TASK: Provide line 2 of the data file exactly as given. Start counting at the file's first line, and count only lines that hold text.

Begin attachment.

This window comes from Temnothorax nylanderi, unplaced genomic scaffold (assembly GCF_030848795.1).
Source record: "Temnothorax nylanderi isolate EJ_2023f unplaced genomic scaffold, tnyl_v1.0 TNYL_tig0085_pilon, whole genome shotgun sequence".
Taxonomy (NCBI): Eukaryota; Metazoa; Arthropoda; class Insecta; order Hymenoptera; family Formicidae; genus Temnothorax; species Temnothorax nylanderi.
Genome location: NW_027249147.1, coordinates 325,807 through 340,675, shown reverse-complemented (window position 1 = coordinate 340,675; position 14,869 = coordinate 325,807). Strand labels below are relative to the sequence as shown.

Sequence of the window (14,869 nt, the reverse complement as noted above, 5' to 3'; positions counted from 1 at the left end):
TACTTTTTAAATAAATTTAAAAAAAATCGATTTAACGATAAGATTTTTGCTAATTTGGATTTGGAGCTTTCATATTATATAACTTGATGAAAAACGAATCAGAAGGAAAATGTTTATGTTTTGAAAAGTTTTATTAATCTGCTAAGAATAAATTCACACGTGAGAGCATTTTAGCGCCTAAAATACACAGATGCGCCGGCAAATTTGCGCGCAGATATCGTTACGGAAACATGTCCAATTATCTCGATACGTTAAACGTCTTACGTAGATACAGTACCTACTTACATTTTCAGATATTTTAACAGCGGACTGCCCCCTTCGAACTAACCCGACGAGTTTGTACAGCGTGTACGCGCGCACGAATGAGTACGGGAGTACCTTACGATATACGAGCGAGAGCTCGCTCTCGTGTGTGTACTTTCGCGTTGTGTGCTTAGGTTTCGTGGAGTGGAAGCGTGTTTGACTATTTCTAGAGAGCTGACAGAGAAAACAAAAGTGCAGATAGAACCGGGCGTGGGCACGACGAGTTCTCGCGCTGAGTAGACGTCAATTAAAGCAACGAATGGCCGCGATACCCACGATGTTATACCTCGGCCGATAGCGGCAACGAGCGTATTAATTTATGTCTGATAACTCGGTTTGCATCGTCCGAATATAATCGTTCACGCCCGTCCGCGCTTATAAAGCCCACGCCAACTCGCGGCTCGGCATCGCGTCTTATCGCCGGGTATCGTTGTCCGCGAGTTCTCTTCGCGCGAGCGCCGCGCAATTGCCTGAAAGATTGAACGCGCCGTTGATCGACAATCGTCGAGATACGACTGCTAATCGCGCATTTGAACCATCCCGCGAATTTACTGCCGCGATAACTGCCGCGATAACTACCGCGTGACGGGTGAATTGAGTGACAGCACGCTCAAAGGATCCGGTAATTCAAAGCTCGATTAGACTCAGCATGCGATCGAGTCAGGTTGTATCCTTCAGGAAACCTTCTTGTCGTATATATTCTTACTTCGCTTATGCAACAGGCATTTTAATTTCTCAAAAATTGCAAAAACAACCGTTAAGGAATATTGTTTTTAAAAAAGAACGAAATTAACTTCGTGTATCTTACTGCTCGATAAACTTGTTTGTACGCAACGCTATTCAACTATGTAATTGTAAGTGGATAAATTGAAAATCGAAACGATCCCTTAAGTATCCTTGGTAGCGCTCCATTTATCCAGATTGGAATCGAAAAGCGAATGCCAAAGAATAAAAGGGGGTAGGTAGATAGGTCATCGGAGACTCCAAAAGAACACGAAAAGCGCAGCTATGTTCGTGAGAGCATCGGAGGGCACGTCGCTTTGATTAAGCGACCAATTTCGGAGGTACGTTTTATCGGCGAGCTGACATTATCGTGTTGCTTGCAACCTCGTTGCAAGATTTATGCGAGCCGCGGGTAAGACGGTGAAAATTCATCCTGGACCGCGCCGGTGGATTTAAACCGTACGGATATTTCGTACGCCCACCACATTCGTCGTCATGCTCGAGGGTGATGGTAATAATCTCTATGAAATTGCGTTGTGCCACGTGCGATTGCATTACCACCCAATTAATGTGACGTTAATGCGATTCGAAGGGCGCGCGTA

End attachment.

Source record: "Temnothorax nylanderi isolate EJ_2023f unplaced genomic scaffold, tnyl_v1.0 TNYL_tig0085_pilon, whole genome shotgun sequence".